This mix of styles and approaches turns out to be a surprisingly strong entrypoint to the band's music.
The Australian synth-pop outfit edits down and creates a live feeling with their latest.
The Montreal trio creates a potent slow burn on their heavy, graceful third album.
Atlanta post-punks refine their minimalist sound on their excellent second album.
The New Jersey emo revivalists recapture rawness while shedding some of their post-rock ambition.
A solid addition to an expanding space in doom metal.
A soulful work heavily accented by sweeping strings.
The rising, masked rapper makes her proper debut with boisterous beats and smart wordplay.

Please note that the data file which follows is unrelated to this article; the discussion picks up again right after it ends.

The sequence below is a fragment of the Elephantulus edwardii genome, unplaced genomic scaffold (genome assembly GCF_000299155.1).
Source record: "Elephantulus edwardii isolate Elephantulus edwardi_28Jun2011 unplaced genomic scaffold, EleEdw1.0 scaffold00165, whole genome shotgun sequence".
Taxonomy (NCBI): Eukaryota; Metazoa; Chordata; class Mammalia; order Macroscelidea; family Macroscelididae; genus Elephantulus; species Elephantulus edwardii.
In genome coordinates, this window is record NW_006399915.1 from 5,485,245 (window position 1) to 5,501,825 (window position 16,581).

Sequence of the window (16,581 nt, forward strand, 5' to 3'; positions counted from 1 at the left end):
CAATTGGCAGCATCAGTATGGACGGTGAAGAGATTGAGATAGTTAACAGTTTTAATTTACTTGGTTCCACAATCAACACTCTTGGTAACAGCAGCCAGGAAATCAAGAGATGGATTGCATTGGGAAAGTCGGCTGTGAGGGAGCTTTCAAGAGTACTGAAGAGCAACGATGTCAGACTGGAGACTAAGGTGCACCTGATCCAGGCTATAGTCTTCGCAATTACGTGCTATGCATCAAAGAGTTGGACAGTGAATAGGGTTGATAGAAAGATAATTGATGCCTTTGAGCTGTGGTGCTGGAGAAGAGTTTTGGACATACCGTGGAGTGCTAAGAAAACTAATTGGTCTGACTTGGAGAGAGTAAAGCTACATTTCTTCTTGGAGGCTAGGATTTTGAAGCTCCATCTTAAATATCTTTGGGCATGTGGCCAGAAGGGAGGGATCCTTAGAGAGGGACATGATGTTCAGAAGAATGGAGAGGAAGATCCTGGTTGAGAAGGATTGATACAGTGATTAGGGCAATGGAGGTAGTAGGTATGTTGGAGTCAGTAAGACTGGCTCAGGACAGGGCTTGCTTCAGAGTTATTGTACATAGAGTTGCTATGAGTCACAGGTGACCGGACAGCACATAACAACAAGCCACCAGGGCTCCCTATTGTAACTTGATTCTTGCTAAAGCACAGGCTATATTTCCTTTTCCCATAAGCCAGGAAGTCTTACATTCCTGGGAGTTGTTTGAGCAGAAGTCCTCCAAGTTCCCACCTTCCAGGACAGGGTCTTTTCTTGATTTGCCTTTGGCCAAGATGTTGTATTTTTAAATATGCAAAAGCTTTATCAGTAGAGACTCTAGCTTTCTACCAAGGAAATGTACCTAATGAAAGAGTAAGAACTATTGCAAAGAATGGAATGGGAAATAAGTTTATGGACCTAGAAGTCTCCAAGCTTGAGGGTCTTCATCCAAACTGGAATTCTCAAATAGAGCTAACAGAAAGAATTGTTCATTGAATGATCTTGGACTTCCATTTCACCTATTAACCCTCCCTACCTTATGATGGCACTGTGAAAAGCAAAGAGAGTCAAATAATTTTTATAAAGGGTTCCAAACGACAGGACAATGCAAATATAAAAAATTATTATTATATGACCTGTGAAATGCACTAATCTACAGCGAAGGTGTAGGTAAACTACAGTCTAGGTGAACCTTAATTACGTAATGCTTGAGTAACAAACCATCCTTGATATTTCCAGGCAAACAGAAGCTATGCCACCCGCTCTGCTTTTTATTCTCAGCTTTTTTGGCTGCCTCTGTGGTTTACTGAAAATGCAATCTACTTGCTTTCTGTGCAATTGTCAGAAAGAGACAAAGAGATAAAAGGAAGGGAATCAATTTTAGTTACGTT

A reserved embrace of serious topics.
Wolfe embraces heavier rock sounds with the aid of Kurt Ballou, Aaron Turner and more.
The Norwegian progressive band tightens up a little too much and loses some character in the process.
A strong enough effort to make one reevaluate the past decade or so.
James Murphy and company's first album in seven years is more mournful but still groovy.
After four years, the indie heroes rock a little harder but mostly find their groove in quiet contemplation.
The UK electronic duo shelves their post-dubstep bass in favor of post-punk sleekness.
The Australian outfit's third album has competent song structures but little that separates them from the pack.
The noise-rap outfit soundtracks the tension of the modern age.
Mogwai go pop. Kind of.
The Canadian jangle-pop outfit rides the in-between of FOMO and JOMO on their second album.
The Afrobeat legend nods to his past while taking jazz into the future.